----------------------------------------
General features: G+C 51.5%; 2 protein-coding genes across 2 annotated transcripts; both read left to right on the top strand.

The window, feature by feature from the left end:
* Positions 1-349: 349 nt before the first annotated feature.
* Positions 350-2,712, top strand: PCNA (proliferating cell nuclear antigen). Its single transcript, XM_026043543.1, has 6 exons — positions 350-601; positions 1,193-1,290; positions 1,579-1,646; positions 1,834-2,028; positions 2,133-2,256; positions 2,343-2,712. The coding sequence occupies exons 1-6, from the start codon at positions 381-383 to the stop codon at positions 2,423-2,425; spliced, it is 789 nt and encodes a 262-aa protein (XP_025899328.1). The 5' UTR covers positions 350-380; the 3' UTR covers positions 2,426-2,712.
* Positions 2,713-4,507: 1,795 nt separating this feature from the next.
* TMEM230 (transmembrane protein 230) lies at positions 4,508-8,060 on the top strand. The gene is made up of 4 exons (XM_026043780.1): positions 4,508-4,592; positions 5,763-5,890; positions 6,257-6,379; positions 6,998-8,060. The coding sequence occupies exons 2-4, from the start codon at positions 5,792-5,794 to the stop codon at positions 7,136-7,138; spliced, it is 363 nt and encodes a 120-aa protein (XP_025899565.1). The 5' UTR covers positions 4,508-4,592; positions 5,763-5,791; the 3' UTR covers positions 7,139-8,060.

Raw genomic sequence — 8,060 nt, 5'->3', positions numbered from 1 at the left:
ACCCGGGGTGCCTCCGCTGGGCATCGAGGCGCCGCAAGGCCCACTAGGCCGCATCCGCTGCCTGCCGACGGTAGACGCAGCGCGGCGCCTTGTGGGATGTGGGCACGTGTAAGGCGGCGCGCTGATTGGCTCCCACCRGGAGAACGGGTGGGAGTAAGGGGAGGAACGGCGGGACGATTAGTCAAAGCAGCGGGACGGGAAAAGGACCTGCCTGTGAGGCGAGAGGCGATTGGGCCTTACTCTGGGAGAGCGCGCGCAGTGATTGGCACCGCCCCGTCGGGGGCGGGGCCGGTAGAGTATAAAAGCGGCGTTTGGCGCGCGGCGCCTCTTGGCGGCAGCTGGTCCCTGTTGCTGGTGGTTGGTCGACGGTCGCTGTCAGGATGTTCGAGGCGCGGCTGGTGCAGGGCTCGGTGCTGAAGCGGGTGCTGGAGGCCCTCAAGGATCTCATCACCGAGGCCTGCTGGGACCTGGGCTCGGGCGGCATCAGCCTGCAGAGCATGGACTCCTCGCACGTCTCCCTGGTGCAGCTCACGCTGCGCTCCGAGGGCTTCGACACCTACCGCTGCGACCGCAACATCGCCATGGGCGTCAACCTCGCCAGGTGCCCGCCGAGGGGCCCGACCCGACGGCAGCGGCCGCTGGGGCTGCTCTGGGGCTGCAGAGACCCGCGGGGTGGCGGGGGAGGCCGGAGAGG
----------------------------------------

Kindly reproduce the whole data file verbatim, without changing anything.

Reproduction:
General features: G+C 51.5%; 2 protein-coding genes across 2 annotated transcripts; both read left to right on the top strand.

The window, feature by feature from the left end:
* Positions 1-349: 349 nt before the first annotated feature.
* Positions 350-2,712, top strand: PCNA (proliferating cell nuclear antigen). Its single transcript, XM_026043543.1, has 6 exons — positions 350-601; positions 1,193-1,290; positions 1,579-1,646; positions 1,834-2,028; positions 2,133-2,256; positions 2,343-2,712. The coding sequence occupies exons 1-6, from the start codon at positions 381-383 to the stop codon at positions 2,423-2,425; spliced, it is 789 nt and encodes a 262-aa protein (XP_025899328.1). The 5' UTR covers positions 350-380; the 3' UTR covers positions 2,426-2,712.
* Positions 2,713-4,507: 1,795 nt separating this feature from the next.
* TMEM230 (transmembrane protein 230) lies at positions 4,508-8,060 on the top strand. The gene is made up of 4 exons (XM_026043780.1): positions 4,508-4,592; positions 5,763-5,890; positions 6,257-6,379; positions 6,998-8,060. The coding sequence occupies exons 2-4, from the start codon at positions 5,792-5,794 to the stop codon at positions 7,136-7,138; spliced, it is 363 nt and encodes a 120-aa protein (XP_025899565.1). The 5' UTR covers positions 4,508-4,592; positions 5,763-5,791; the 3' UTR covers positions 7,139-8,060.

Raw genomic sequence — 8,060 nt, 5'->3', positions numbered from 1 at the left:
ACCCGGGGTGCCTCCGCTGGGCATCGAGGCGCCGCAAGGCCCACTAGGCCGCATCCGCTGCCTGCCGACGGTAGACGCAGCGCGGCGCCTTGTGGGATGTGGGCACGTGTAAGGCGGCGCGCTGATTGGCTCCCACCRGGAGAACGGGTGGGAGTAAGGGGAGGAACGGCGGGACGATTAGTCAAAGCAGCGGGACGGGAAAAGGACCTGCCTGTGAGGCGAGAGGCGATTGGGCCTTACTCTGGGAGAGCGCGCGCAGTGATTGGCACCGCCCCGTCGGGGGCGGGGCCGGTAGAGTATAAAAGCGGCGTTTGGCGCGCGGCGCCTCTTGGCGGCAGCTGGTCCCTGTTGCTGGTGGTTGGTCGACGGTCGCTGTCAGGATGTTCGAGGCGCGGCTGGTGCAGGGCTCGGTGCTGAAGCGGGTGCTGGAGGCCCTCAAGGATCTCATCACCGAGGCCTGCTGGGACCTGGGCTCGGGCGGCATCAGCCTGCAGAGCATGGACTCCTCGCACGTCTCCCTGGTGCAGCTCACGCTGCGCTCCGAGGGCTTCGACACCTACCGCTGCGACCGCAACATCGCCATGGGCGTCAACCTCGCCAGGTGCCCGCCGAGGGGCCCGACCCGACGGCAGCGGCCGCTGGGGCTGCTCTGGGGCTGCAGAGACCCGCGGGGTGGCGGGGGAGGCCGGAGAGG